• How about having each dropdown’s options depend on the values of all the previous dropdowns, like a filtering UI that becomes progressively more specific? With Pattern-Matching Callbacks, that’s now also a single callback, using the ALLSMALLER wildcard.
  • What about combining all of these choices into one final output? One more callback will do it, using the ALL wildcard.
  • What if you could let your users add or remove items depending on their needs? Pattern-Matching Callbacks adapt to whatever changes you make to the components on the page.

Pattern-Matching Callbacks let you write complex Dash apps with minimal code.

To enable Pattern-Matching Callbacks, we added just a few pieces to the Dash interface: component IDs can now be dictionaries as well as strings; and callback definitions can match patterns in these dictionary IDs, using the MATCH, ALL, and ALLSMALLER wildcards in place of the explicit values used in the component IDs.

As an example, say you create two inputs:

dcc.Input(id={'role': 'name', 'index': 0})
dcc.Input(id={'role': 'name', 'index': 1})

Along with these inputs you make two outputs:

html.Div(id={'role': 'response', 'index': 0})
html.Div(id={'role': 'response', 'index': 1})

You can make Pattern-Matching Callbacks with MATCH in the index field:

Output({'role': 'response', 'index': MATCH}, 'children'),
[Input('role': 'name', 'index': MATCH}, 'value')]
def response(name):
return 'Hello ' + name

This function will be called when name 0 changes, its return value used for response 0; the same function is called when name 1 changes, but now its return value is used for response 1.

Now, you can combine all the inputs in a single callback with ALL:

Output('final', 'children'),
[Input({'role': 'name', 'index': ALL}, 'value')]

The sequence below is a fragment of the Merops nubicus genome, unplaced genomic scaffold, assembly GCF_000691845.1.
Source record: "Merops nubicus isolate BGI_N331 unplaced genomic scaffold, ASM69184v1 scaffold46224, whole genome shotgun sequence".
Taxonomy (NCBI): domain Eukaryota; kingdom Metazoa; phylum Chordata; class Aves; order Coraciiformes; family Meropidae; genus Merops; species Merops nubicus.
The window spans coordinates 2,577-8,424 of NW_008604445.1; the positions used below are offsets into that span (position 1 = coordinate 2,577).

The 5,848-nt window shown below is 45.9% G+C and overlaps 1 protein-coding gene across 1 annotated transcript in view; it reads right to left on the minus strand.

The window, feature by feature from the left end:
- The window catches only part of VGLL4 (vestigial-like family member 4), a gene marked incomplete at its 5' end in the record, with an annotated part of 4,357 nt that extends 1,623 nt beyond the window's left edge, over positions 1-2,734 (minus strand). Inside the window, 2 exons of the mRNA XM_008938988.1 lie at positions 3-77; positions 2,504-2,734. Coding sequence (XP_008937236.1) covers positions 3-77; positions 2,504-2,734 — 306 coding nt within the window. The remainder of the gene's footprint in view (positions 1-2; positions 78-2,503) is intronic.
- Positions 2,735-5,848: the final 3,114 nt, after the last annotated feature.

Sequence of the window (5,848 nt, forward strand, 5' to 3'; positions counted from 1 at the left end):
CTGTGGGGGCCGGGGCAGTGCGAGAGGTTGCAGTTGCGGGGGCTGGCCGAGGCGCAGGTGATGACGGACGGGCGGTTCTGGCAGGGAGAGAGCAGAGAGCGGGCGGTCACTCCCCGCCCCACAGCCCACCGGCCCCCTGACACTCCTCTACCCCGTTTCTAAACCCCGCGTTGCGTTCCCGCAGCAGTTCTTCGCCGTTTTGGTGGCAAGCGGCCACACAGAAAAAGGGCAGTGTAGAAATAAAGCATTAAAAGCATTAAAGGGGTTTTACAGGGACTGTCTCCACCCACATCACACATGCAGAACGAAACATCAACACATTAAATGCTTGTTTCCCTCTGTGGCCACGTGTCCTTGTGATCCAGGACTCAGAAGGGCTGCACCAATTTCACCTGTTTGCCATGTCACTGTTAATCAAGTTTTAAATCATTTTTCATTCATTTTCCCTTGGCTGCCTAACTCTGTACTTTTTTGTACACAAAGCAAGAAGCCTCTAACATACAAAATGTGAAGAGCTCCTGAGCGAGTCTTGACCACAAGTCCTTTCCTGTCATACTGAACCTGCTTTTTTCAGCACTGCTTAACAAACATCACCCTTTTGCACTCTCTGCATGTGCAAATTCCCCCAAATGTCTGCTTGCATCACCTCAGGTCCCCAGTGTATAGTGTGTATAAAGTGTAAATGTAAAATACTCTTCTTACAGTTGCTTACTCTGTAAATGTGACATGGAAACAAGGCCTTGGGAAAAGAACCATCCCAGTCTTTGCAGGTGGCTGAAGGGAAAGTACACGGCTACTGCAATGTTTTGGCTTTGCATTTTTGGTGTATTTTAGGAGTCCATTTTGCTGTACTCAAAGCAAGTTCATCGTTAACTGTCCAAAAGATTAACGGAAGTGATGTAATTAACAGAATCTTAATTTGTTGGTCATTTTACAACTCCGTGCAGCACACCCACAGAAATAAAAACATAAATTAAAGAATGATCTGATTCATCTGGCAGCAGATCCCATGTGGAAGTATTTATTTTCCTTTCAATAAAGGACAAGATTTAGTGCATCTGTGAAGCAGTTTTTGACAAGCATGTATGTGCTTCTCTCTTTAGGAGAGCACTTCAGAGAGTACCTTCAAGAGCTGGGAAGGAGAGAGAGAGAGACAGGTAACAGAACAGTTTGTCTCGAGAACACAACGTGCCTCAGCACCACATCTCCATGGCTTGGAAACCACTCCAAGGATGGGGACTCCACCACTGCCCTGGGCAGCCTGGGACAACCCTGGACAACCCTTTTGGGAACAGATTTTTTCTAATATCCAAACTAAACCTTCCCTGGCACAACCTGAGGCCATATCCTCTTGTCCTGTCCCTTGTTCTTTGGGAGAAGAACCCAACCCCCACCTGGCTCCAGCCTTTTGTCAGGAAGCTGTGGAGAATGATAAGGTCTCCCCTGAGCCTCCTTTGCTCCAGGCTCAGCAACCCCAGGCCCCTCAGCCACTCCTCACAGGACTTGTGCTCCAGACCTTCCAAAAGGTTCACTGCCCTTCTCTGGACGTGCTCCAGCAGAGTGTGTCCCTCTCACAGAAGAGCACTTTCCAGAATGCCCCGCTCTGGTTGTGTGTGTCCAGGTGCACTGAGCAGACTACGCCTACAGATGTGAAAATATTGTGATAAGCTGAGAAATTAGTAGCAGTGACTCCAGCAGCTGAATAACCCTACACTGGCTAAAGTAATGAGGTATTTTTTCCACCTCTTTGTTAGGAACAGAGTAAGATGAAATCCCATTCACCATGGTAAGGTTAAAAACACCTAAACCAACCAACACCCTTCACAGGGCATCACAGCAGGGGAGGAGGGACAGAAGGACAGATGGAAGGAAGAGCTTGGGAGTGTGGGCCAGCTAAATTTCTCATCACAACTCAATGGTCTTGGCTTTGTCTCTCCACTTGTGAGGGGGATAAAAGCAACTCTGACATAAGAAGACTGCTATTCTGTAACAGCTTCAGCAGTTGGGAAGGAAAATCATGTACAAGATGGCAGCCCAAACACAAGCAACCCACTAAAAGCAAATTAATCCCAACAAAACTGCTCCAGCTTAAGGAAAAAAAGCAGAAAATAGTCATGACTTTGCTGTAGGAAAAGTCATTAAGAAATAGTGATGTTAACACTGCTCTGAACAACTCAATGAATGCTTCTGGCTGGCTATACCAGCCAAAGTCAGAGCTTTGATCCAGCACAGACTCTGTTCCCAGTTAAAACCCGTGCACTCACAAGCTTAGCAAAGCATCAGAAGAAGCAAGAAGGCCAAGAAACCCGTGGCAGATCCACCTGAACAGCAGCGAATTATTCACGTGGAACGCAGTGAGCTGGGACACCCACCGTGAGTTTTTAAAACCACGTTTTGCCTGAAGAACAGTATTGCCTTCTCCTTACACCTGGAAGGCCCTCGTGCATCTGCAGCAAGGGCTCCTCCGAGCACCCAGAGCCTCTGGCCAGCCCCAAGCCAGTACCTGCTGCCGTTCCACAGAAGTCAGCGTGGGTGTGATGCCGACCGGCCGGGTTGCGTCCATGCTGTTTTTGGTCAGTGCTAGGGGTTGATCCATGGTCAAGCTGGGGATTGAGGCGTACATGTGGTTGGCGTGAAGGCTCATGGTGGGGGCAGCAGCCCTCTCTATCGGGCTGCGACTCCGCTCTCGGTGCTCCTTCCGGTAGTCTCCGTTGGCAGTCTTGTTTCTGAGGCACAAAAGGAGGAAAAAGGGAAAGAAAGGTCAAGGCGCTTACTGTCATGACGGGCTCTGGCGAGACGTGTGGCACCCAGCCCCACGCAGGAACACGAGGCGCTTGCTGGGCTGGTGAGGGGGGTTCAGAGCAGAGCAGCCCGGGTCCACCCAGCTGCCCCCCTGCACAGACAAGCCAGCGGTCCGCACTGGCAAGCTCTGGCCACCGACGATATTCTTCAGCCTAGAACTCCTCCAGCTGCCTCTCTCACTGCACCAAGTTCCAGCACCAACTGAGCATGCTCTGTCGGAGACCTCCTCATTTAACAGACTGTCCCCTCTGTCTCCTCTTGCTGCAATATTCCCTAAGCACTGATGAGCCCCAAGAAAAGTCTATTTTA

def final(names):
return 'Today I met ' + ', '.join(names)

Here’s an example of a dynamic Dash app that is now possible to build with Patten-Matching Callbacks:

A dynamic Dash app example that is now possible to build with Patten-Matching Callbacks.

In the app above, filters and charts can be dynamically added to the page with the “Add Filter” and “Add Graph” buttons. With Pattern-Matching Callbacks, the progressive display of filter results (e.g. “683 records”) would be described with an ALLSMALLER callback. The dynamic collection of graphs would be updated by their associated controls with a MATCH callback. The filters would update the data for all of the charts with an ALL callback.

That’s just a taste of what you can do. For full documentation, including complete examples, ALLSMALLER, and tips about how to know which inputs or outputs are which, head on over to our Dash site.

We can’t wait to see what you’ll make! If you use Pattern-Matching Callbacks to create something, share it with the community. ✨

Pattern-Matching Callbacks was a sponsored feature. If you have an idea for an open-source Dash feature that your company could sponsor, please get in touch.




The low-code framework for rapidly building interactive, scalable data apps in Python.